The visualization acquired by the others in the series Escenas y Decadencias (Scenes and Decadences), which were born from photographs taken by the artist from theater and contemporary dance performances, as we can see in the works Escena II (Scene II) or La revolución (The revolution) was essentially phantasmagorical. Their caricatured and cadaverous bodies reeked of death, bile and ruin. The Others threw themselves at the subject like a devouring, phantasmagoric and chilling machine and visually found themselves related to the codes of German expressionist cinema, which would not be gratuitous if we drew lines of contact between the aesthetic theses of Miriannys and those of the German movement, which was born in a Europe immersed in a sharp existential crisis at the same time as the great metaphysical meta-stories crumbled when word spread that its God had died, the same God who for centuries moved the spirit of his people towards transcendence condemning to the confines of hell every subject who pursued a Dionysian path. The expressionist cinema, like the work of this young artist, has screamed out the consequences of a “perverse modernity”, which has as a veiled consequence the deep existential anguish, the constrained and exclusive hegemonic exercise of Reason and the automation of the subject in terms of a hysterical career for significance.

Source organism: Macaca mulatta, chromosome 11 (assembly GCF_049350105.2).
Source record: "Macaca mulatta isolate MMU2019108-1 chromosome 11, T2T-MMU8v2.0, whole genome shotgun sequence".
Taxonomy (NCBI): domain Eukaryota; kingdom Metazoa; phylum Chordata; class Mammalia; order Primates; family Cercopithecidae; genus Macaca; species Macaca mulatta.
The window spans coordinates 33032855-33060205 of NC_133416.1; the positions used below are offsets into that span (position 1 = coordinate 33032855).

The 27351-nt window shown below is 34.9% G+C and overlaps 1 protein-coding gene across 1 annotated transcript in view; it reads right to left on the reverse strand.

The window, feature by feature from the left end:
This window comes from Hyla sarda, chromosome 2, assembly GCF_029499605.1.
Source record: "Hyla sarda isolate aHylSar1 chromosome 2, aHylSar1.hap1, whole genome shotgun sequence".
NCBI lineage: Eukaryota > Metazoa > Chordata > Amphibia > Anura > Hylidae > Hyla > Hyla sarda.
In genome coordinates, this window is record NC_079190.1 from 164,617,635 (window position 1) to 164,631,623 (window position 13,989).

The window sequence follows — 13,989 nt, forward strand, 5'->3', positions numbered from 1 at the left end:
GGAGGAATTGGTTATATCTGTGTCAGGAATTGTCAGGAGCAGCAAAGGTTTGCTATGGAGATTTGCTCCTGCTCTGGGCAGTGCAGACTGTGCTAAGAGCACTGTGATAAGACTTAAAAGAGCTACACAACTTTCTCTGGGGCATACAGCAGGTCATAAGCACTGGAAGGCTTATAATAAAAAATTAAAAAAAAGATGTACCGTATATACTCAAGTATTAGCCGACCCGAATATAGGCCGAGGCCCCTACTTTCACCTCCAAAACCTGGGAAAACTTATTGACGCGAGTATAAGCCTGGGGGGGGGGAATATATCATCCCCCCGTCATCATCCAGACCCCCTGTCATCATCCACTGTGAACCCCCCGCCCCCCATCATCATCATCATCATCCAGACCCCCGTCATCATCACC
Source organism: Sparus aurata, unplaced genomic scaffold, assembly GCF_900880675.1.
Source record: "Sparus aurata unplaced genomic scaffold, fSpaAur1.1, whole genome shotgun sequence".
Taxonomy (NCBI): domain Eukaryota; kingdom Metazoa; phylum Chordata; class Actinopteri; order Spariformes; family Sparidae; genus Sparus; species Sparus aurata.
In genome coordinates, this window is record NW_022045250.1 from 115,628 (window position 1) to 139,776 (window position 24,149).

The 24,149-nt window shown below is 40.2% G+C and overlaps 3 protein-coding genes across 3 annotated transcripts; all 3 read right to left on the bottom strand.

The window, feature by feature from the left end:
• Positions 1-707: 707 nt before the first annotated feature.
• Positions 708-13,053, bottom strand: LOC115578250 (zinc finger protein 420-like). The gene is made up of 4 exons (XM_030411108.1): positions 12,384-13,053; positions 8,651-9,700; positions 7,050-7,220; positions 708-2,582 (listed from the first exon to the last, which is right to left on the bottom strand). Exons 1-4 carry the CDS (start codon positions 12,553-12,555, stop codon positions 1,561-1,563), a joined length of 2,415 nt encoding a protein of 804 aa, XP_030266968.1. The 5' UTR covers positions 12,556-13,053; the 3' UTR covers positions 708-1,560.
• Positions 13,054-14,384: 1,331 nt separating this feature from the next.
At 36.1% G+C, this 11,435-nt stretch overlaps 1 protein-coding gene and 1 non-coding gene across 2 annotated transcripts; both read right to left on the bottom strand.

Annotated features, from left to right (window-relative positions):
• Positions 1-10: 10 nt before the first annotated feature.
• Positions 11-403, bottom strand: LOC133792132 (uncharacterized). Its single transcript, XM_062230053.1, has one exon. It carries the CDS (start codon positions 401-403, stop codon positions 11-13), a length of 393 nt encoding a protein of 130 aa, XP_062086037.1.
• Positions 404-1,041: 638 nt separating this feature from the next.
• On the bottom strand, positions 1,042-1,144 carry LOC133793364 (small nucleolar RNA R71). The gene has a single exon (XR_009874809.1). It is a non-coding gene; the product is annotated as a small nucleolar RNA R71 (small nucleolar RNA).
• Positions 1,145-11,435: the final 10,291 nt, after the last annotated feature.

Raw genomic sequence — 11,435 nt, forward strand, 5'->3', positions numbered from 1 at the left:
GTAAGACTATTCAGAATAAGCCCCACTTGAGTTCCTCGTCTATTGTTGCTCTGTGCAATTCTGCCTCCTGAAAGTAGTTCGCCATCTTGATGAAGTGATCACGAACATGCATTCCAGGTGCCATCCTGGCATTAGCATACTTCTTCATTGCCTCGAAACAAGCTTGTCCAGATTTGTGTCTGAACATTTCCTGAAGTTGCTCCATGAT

The others of The bearable weights of being also have an expressionist dimension, but not of a negative sign, a fact that is produced as a consequence of the process of creation itself. They are here the representation of family, friends and neighbors that Miriannys gathered, dressed, made up and inserted in scenes and environments that she herself had built in a theater. They were photographed and taken as a motif for the construction of the paintings. The others, that mass that his painting configured as phantasmagorical, threatening and inquisitive in other series, reaches here more naturalistic and kindly hints. He knows that they and his father are also victims of an apollonian state of affairs.